An Interview with Michael Sean LeSueur


Last February, I reviewed Pixiegate Madoka by Michael Sean LeSueur at the Chicago Center for Literature and Photography (CCLaP). I had an email interview with Michael, where we discussed gender politics, bizarro literature, and pop culture.


Why did you write Pixiegate Madoka?

I grew up as a video game and anime nerd, but always kept a distance to the culture behind it. I was raised by my single mother and was instilled with progressive, feminist views from a young age, so I often felt myself at odds with so many of these kids shouting misogynistic/racist/transphobic/homophobic slurs and jokes over voice chat and would purposefully isolate myself from these people whose views and lifestyles I found absolutely appalling. I wanted to write a coming-of-age story inspired by the things I loved for the misguided kids I once knew in the form of a literary “OVA” [original video animation – Ed.]. Prior to writing Pixiegate Madoka, I had been attempting to write a series of interconnected dystopian short stories inspired by Animal Farm, Sin City, and A Clockwork Orange that dealt with race, gender, xenophobia, and equality…Along with elements of some things I adore, such as Japanese mythology, Italian giallo films, and drag. None of them really quite worked out, but many of the concepts and characters from those failed stories found their way into Pixiegate.

In the novella , you reference everything from anime and Reddit forums to Jennifer Lawrence. What’s your opinion on pop culture and social media?

Social media is the ultimate rabbit-hole distraction. However, it is a necessary evil. I wouldn’t be where I am today as an artist without the connections I have made via social media(and many authors will agree with me that they find out about many magazine and anthology submissions from editors posting open call guidelines on their timelines or in various groups and pages). I live for pop culture. Like many of my generation, I grew up watching shows like South Park and Family Guy. I loved how they would poke fun at recent topics and take them to their most extreme. I tried to do something similar with Pixiegate.

Julian “Julie” Argento is the hero of Pixiegate Madoka, although he dresses in a French maid’s outfit. In the prickly field of gender politics, where do you stand? Can you go into more detail about the concept “genderfluid”?

I found I connected and identified with women more and more as I grew and would frequently role-play female characters inspired by the smart, complex and fascinating women I saw and grew up around. Ultimately though, I came to realize that I didn’t fully identify with either side of the male or female gender binary. I felt I belonged somewhere in-between. Each person that identifies as Genderfluid is different. Some might identify more male one day, and then the next they may identify as more female. Some days they might not identify with any, and others they might feel a combination of the two! Shows like The Rocky Horror Picture Show, Hedwig and the Angry Inch, and people like David Bowie, Prince, and the queens of RuPaul’s Drag Race were instrumental in my gender identity exploration. Gender, Sexuality, and Feminist issues will always be an important part of my work.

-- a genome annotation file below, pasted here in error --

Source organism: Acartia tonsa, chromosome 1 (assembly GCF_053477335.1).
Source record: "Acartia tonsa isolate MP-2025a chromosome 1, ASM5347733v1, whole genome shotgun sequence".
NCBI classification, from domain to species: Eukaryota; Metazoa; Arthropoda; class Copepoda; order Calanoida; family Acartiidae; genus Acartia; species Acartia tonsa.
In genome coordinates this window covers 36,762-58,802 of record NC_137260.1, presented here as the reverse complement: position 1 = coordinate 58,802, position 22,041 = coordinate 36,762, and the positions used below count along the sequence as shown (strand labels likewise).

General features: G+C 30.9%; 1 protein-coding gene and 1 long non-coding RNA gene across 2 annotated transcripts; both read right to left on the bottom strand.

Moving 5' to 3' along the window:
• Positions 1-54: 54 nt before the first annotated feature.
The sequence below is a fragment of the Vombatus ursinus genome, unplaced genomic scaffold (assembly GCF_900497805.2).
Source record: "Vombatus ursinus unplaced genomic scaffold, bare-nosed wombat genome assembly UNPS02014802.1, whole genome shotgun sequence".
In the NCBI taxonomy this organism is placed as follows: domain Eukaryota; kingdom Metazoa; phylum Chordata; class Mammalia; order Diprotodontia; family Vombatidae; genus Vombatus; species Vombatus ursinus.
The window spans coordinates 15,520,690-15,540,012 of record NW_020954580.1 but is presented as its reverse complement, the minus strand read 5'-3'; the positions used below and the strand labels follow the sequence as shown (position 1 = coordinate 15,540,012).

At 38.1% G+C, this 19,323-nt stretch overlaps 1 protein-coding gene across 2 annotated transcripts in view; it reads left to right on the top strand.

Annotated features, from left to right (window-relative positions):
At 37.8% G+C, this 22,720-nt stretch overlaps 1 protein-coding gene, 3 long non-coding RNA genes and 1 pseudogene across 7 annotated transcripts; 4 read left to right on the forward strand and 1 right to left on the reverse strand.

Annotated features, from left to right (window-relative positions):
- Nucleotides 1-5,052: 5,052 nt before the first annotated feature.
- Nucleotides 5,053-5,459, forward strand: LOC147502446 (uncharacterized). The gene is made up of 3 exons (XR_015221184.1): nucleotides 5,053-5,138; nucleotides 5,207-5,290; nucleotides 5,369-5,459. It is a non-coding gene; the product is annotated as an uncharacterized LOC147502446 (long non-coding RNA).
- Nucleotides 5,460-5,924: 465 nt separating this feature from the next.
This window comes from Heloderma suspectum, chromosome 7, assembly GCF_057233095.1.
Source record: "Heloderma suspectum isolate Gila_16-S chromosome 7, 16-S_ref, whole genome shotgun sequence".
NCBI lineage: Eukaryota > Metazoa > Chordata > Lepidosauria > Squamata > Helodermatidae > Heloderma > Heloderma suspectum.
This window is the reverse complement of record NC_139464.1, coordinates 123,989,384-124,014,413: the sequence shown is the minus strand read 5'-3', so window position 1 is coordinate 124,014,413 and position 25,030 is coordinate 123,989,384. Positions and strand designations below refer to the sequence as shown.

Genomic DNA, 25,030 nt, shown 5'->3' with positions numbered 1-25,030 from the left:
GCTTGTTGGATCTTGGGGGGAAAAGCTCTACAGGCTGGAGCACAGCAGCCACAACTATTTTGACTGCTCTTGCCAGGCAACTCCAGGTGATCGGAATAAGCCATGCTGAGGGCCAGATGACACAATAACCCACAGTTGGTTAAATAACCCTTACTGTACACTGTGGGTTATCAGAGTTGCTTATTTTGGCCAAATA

How did you become involved with The New Bizarro Author Series (NBAS) at Eraserhead Press?

I had been working on a novella concept with Garrett Cook(author of Time Pimp and A God of Hungry Walls, as well as the editor of The NBAS)during the summer workshop he ran last July, and after tinkering with a couple of concepts, we combined elements of a few pitches to come up with what became Pixiegate Madoka. Garrett then asked me to write a chapter, and he accepted it as a part of this year’s NBAS!

What is your personal definition of bizarro literature?

A key factor of bizarro literature is having a certain sort of “dream-logic” to its proceedings, which is why Bizarro books are often compared to psychedelic cartoons, anime, comic books, David Lynch films, and Adult Swim programming… but that’s just scratching the surface. Some also deal more with bizarre and weird sociological concepts.

Any new projects you can discuss at this time?

Currently, I am working on the first draft for an erotic-horror novella influenced by J-horror, yaoi anime, and “slash” fiction as well as doing some outlining for an old-school horror novella about a sleep study.

Do you have any advice for those seeking to enter the bizarro literature arena?

I stumbled upon Bizarro searching for “weird horror” books to read, and came across the works of Carlton Mellick III(author of The Menstruating Mall), Jeremy Robert Johnson(author of We Live Inside You), Cameron Pierce(author of Abortion Arcade and head editor of Lazy Fascist Press), Athena Villaverde(author of Clockwork Girl), Laura Lee Bahr(author of Haunt) and Jeff Burk(author of Cripple Wolf and head editor of Deadite Press). Many of the people working for and behind the various Bizarro publishers are on social media, and most writers crave conversation after being locked up in a room for hours on end… We can get lonely, so reach out and say hello! Get to know them, their works, and take a few workshops. Rose O’Keefe of Eraserhead Press and J David Osborne of Broken River Books(author of By The Time We Leave Here We’ll Be Friends and Low Down Death Right Easy) have hosted the Bizarro 101 workshop pretty frequently over at Garrett Cook also runs novella/bizarro writing workshops every couple of months via private Facebook groups. I highly recommend taking either workshop. I wouldn’t be where I was if it weren’t for Garrett’s and J David Osborne’s workshops. Reach out to Garrett at for more info on his upcoming workshops, and pay attention to for their upcoming workshops (all of which are fantastic).


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